Prices vary in different locations, from different sources, even with regard to the language required. For instance, in the US, you can expect to pay $600 per day for an interpreter for a common European language. For less common languages, that price could range to $1,200 per day. This is the high end of the range. When you're abroad, you will pay according to the local rate, taking into account the source of your interpreter. In Tashkent, Uzbekistan, for example, an interpreter for Russian will ask from about $75 to $150 per day if you hire her through the business center connected to the US Embassy. If you hire her through a major hotel, expect to pay more.
You may also be expected to pay travel expenses, food and lodging, depending on the circumstances. In addition, you may want to tip the interpreter, especially if she was hired through a hotel or agency.
Recommendations are important. If you can, ask for a few references, and check them! You never know who you'll get, especially if you're working in an unfamiliar city.
Check qualifications. If you're working in a country with a professional interpreter classification, this can be a good indicator of quality; however, don't rule out interpreters without this qualification, especially if they have good recommendations.
Talk to the interpreter. Make sure the interpreter is fluent in both languages. This may seem elementary, but remember, your interpreter has to be able express himself or herself well in both languages. Have the interpreter orally translate written samples into both languages, in both directions. (If you cannot understand both languages, have a bilingual colleague sit in.) You're not only checking the translation here, but also getting a picture of the ease with which the interpreter handles both languages.
Listen to the interpreter. Can you understand his or her pronunciation clearly and quickly? Remember, you will be taking notes (some cultures shy away from tape-recorded interviews), reacting to the answer, and thinking of your next question, all at once. There's no time for deciphering a thick accent!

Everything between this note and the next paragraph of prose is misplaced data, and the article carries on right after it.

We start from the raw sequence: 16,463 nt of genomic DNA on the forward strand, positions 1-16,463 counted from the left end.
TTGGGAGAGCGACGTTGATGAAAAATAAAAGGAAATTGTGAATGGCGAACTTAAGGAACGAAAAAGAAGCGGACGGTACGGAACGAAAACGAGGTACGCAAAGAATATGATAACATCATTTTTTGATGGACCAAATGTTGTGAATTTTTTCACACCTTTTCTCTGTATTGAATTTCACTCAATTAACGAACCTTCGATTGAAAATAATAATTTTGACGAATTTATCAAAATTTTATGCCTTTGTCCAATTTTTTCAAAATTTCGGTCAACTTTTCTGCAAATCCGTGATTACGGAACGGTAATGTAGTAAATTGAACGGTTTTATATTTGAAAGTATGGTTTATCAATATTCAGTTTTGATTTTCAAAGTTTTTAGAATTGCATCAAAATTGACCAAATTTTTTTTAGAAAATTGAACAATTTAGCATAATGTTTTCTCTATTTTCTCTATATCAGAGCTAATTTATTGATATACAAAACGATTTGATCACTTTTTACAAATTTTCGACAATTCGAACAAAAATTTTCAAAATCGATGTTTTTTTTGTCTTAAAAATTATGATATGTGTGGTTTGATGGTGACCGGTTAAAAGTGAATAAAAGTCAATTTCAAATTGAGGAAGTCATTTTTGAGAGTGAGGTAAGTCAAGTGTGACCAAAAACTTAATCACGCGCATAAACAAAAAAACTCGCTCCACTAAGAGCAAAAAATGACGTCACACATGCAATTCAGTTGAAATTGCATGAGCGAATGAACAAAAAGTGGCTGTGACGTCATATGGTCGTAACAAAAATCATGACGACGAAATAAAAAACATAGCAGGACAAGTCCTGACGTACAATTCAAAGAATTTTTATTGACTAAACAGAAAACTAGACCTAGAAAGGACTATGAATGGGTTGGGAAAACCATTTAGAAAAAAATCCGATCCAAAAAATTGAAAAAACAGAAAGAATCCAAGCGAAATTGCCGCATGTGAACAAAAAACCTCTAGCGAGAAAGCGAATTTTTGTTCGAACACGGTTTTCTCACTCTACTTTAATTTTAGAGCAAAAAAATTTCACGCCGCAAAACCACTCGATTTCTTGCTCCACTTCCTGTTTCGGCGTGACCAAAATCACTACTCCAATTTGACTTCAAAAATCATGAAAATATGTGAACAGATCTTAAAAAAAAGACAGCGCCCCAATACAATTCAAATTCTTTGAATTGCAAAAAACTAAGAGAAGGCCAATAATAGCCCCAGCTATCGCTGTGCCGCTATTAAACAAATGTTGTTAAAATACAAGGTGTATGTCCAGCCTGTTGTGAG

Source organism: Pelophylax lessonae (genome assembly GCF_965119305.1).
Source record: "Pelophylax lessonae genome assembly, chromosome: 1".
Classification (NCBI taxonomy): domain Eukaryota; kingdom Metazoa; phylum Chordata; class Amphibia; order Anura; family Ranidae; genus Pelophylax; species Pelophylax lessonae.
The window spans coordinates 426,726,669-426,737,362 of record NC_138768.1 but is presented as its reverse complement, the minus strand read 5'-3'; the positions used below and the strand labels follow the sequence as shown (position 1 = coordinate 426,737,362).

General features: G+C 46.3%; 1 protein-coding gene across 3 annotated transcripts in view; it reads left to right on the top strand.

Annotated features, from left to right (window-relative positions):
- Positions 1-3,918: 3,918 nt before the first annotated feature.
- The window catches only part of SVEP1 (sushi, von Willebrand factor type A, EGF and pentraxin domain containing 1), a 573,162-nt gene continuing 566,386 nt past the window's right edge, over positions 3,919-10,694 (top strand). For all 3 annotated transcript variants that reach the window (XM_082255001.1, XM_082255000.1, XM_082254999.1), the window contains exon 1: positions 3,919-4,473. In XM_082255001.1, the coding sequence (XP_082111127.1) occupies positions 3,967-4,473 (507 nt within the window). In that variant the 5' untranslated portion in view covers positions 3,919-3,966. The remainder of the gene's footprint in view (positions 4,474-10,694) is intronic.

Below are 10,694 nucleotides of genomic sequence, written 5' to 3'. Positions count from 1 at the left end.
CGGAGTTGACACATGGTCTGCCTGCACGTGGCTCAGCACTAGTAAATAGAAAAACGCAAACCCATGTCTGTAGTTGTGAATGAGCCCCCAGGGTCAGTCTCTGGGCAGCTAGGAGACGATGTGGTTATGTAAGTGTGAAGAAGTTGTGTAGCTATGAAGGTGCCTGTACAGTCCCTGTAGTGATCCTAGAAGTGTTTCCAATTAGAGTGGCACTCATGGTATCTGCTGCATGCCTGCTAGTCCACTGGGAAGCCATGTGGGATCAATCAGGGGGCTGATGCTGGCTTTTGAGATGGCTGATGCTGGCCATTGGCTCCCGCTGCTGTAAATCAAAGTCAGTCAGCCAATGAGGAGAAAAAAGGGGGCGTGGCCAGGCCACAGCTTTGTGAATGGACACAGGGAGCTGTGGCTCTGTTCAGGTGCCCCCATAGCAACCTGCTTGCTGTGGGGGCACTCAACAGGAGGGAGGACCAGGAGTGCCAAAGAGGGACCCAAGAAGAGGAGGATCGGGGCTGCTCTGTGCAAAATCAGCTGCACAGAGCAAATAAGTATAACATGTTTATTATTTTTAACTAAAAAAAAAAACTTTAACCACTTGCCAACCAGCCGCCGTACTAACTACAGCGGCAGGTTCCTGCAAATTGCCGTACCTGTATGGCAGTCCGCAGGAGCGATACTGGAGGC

Provide background information beforehand. Send brochures, a copy of your publication, and any other information that might help the interpreter prepare. If you have a list of questions, provide it to your interpreter ahead of time.
Meet before the interview. Spend at least half an hour reviewing your questions and technical terms. Try to schedule this directly before the interview; it will help you "warm up" to the interpreter's accent and also establish rapport.
Warn your interpreter about your interviewing style. If you are typically confrontational, if you rephrase your questions when you're not happy with the answer, if you deal with highly detailed or confusing data or descriptions, be up front about it. I worked with one timid interpreter who hated confrontation. Throughout interviews and negotiations, she would leave out all the "bad news" in order to avoid arguments!
Working outside your language abilities, even with an interpreter, is not easy. It takes more concentration, stamina, and patience than almost any other interview situation. It's difficult to describe the frustration you feel when your open-ended questions are met with "nyet" or "non" or even "sí." The best advice, however, is to find a good interpreter, prepare him or her, and keep your sense of humor.